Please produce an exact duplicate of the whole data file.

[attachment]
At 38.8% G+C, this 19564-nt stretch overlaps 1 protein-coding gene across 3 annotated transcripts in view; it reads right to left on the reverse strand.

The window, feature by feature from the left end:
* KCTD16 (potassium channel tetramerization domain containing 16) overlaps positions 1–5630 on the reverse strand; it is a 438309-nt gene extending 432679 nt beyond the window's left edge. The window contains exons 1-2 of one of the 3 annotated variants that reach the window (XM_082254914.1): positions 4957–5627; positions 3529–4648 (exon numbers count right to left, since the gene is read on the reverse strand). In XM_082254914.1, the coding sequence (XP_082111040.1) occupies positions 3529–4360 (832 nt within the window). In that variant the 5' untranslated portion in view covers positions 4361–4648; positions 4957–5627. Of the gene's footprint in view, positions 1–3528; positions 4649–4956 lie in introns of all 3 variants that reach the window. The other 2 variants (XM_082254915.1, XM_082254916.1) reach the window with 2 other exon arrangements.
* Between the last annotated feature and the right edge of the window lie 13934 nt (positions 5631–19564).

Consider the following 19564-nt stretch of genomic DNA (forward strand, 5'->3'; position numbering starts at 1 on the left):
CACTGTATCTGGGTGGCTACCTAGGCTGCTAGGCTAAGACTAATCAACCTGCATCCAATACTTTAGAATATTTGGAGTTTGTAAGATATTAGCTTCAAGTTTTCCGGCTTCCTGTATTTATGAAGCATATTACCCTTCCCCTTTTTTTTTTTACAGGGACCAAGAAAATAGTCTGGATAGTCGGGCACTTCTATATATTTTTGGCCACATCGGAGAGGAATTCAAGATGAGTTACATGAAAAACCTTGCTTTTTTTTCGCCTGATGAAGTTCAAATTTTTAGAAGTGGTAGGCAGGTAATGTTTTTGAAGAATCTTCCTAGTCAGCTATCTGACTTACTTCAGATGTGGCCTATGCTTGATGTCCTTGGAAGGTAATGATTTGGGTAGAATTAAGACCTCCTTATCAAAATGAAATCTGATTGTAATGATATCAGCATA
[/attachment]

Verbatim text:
At 38.8% G+C, this 19564-nt stretch overlaps 1 protein-coding gene across 3 annotated transcripts in view; it reads right to left on the reverse strand.

The window, feature by feature from the left end:
* KCTD16 (potassium channel tetramerization domain containing 16) overlaps positions 1–5630 on the reverse strand; it is a 438309-nt gene extending 432679 nt beyond the window's left edge. The window contains exons 1-2 of one of the 3 annotated variants that reach the window (XM_082254914.1): positions 4957–5627; positions 3529–4648 (exon numbers count right to left, since the gene is read on the reverse strand). In XM_082254914.1, the coding sequence (XP_082111040.1) occupies positions 3529–4360 (832 nt within the window). In that variant the 5' untranslated portion in view covers positions 4361–4648; positions 4957–5627. Of the gene's footprint in view, positions 1–3528; positions 4649–4956 lie in introns of all 3 variants that reach the window. The other 2 variants (XM_082254915.1, XM_082254916.1) reach the window with 2 other exon arrangements.
* Between the last annotated feature and the right edge of the window lie 13934 nt (positions 5631–19564).

Consider the following 19564-nt stretch of genomic DNA (forward strand, 5'->3'; position numbering starts at 1 on the left):
CACTGTATCTGGGTGGCTACCTAGGCTGCTAGGCTAAGACTAATCAACCTGCATCCAATACTTTAGAATATTTGGAGTTTGTAAGATATTAGCTTCAAGTTTTCCGGCTTCCTGTATTTATGAAGCATATTACCCTTCCCCTTTTTTTTTTTACAGGGACCAAGAAAATAGTCTGGATAGTCGGGCACTTCTATATATTTTTGGCCACATCGGAGAGGAATTCAAGATGAGTTACATGAAAAACCTTGCTTTTTTTTCGCCTGATGAAGTTCAAATTTTTAGAAGTGGTAGGCAGGTAATGTTTTTGAAGAATCTTCCTAGTCAGCTATCTGACTTACTTCAGATGTGGCCTATGCTTGATGTCCTTGGAAGGTAATGATTTGGGTAGAATTAAGACCTCCTTATCAAAATGAAATCTGATTGTAATGATATCAGCATA